One of these days, I’m going to do a photo essay of a canoe outing with Map Guy.
It won’t be pretty. Or at least it won’t be as pretty as when we just publish a few of the best photos a wannabe shutterbug can take, like the ones that accompany this story about our trek last Thursday, when we paddled Little Lava Lake, from which the Deschutes River flows.
It won’t be as pretty because said photo essay will be balanced with unflattering images of us struggling to load and unload and reload and again unload the canoe.
But it’s going to start with me picking up the, um, solid dog waste that often litters the ground around the homemade canoe rack in my backyard. Then it’ll show me trying to pick and scrape off the aluminum canoe loose chips of latex paint from when my dad hastily painted it 20 years ago — two coats! (*shakes fist at sky*)
Alas, you’re stuck (this time) with prose and photos of a day so solidly perfect: sunny, just shy of hot, with but a hint of a breeze. The kind of day that sets a new standard, making you forget all those lesser days you previously defined as perfect.
After loading up and getting coffee, we made our way along the Cascade Lakes Highway about 38 miles to the lake, situated just below neighboring Lava Lake. We followed the sign for the boat ramp, which takes you through the campground, which was sparsely populated on this weekday.
Upon arrival at the boat ramp, we climbed out and gawked at our surroundings, a large lake rimmed by pine forest, above which towered South Sister, Broken Top and Mount Bachelor. I felt something along the lines of pity for people stuck inside offices (or would have had I not been so grateful for the solitude).
The 130-acre lake was all but empty, too. In the distance, a man and woman were fishing from a small boat, and a man in a pontoon raft near the boat ramp seemed to flee farther across the lake once we showed up to spoil his solitude.
We attempted to launch from the boat ramp. I took the bow and was armed with a new, somewhat pricey wooden paddle from REI, the replacement for a 20-year-old wood paddle that snapped in two last summer when Map Guy and I were paddling the Deschutes River between Sunriver and Benham Falls. (Fortunately, we had another, and only needed to get back downstream. Broken paddles make OK rudders.)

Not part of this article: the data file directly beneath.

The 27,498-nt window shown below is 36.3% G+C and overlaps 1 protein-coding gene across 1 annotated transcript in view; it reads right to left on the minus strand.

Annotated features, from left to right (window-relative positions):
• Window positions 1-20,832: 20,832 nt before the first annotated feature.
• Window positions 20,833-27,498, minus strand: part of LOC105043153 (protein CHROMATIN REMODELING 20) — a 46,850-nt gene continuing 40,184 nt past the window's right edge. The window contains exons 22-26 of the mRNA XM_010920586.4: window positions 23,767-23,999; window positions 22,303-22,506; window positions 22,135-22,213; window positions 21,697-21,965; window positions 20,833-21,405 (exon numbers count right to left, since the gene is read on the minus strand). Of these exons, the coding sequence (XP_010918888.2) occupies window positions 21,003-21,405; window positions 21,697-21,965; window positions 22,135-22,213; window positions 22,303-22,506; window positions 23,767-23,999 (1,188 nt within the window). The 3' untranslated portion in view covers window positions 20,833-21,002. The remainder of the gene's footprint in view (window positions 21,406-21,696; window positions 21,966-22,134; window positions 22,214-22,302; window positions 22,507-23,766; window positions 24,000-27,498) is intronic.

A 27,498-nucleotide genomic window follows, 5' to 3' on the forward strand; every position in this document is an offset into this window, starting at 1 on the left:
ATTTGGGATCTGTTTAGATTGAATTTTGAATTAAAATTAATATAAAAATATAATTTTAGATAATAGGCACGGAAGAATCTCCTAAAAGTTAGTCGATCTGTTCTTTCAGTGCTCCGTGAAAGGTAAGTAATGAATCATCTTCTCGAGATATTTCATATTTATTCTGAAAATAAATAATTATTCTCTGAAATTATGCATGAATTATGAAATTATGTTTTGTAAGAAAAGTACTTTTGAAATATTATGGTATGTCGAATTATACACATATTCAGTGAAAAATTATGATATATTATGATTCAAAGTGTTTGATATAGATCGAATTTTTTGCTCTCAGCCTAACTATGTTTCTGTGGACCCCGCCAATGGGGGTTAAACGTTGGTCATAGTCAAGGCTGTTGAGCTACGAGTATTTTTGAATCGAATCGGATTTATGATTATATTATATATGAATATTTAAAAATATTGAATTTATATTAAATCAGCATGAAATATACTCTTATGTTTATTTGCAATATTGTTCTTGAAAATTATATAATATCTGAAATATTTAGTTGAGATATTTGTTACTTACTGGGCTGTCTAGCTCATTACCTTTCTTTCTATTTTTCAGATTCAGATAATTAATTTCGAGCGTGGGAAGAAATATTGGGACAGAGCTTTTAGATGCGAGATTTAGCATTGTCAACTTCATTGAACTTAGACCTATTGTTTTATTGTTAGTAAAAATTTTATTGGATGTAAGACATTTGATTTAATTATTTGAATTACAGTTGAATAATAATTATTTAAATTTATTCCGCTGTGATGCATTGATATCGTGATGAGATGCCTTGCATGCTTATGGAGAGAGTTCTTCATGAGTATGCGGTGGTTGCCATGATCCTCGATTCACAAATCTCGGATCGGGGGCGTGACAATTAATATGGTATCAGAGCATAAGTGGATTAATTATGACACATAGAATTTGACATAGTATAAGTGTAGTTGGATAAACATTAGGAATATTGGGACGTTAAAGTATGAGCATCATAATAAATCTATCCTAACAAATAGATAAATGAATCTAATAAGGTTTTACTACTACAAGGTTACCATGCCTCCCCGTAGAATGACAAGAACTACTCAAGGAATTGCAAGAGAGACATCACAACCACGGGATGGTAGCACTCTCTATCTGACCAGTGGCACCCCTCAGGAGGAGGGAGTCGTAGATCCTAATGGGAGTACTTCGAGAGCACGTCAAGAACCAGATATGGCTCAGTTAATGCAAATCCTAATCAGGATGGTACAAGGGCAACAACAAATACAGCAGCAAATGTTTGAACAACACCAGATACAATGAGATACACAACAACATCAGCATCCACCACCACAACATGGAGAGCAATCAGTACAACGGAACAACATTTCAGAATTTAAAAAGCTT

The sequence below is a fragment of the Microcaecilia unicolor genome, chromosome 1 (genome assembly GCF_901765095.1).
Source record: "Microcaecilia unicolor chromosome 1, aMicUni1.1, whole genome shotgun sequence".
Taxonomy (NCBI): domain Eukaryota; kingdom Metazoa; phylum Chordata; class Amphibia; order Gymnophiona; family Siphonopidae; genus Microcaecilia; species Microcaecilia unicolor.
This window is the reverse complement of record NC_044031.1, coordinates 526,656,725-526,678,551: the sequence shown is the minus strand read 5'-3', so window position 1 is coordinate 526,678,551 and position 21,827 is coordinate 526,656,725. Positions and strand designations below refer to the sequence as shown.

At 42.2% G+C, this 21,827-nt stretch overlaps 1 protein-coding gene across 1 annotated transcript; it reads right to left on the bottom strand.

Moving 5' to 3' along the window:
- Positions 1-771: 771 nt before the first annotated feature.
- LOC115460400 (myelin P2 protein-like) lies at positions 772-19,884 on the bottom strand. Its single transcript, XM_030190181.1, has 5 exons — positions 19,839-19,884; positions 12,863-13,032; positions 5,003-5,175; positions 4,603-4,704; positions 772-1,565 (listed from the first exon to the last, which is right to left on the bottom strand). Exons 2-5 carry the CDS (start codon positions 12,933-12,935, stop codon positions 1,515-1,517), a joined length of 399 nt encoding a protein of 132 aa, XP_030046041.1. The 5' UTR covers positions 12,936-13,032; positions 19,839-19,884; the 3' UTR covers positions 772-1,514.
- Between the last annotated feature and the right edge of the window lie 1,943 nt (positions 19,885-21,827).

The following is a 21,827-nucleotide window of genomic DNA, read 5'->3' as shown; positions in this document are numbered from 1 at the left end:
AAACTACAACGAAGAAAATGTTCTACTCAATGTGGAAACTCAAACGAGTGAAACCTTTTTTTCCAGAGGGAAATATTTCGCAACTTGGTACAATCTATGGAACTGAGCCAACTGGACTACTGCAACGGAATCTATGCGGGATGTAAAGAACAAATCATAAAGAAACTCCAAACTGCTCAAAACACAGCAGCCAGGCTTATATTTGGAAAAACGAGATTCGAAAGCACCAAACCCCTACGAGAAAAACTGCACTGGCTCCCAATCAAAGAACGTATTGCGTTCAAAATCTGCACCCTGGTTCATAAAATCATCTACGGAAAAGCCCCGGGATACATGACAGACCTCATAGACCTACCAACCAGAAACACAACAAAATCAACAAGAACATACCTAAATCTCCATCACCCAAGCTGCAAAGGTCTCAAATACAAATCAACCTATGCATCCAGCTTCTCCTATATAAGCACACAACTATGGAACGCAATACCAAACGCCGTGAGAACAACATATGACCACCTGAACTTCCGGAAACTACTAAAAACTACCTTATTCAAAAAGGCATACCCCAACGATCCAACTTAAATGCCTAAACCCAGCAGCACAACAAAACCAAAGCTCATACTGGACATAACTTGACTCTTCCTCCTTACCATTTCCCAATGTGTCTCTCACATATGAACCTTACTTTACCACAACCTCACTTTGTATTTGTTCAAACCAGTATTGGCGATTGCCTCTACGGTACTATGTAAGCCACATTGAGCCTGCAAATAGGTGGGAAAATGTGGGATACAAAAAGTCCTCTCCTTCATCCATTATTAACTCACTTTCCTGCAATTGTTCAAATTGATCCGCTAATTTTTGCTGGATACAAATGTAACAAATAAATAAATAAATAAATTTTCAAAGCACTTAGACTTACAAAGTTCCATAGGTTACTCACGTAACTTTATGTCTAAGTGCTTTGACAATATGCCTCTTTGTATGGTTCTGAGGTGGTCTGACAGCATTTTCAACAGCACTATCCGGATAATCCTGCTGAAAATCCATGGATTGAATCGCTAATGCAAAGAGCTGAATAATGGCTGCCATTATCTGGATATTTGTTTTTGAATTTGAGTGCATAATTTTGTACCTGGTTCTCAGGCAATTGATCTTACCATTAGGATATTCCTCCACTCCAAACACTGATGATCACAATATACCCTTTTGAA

Ever the style cat, Map Guy was wearing his trademark jeans, which he refuses to get even a little damp. This means the stern of the boat was still sitting in just a few inches of water after he pushed off and sat down. I won’t re-create the horrendous aluminum scraping sound that followed as we scooted our way toward deeper water.
Once dislodged, I said, “Let’s go toward the headwaters, huh? I assume they’re this way.”
Somehow, we managed to glide right by them without seeing them, a fortunate miscalculation, in a sense, because we went up every false channel expecting to see a river only to find reeds, rock formations or downed branches and logs that serve as fit housing for the lake’s fish.
According to Deschutes National Forest, the state record brook trout, a 9 pound, 6 ounce whopper of a fish, was caught in the river just below the lake 34 years ago.
Our search for the headwaters turned into a running joke. “I bet this is the river,” I’d say as we approached each new dent in the shoreline. We ended up paddling around the entire lake in about an hour’s time.
With the water so clear, it was easy to see fish darting among the rock formations and submerged logs. I can envision returning later this summer, when the waters will presumably be warmer, with a snorkel and mask. I’m not saying I will, just that I can envision doing so.
Nevertheless, I thought the water looked inviting enough to attempt a swim. I made the attempt once we were back at the boat ramp, but I chickened out once I got about knee deep and my feet started going numb.
From the boat ramp, we saw the headwaters just to the south, near the campground, and walked along the shoreline trail a little ways to check them out. We wouldn’t have been able to paddle very far downstream due to logs and rocks, but still: If this had been a photo essay, you’d have seen a photo of us standing there staring at the cool, clear waters as we wondered how we had missed something so obvious.
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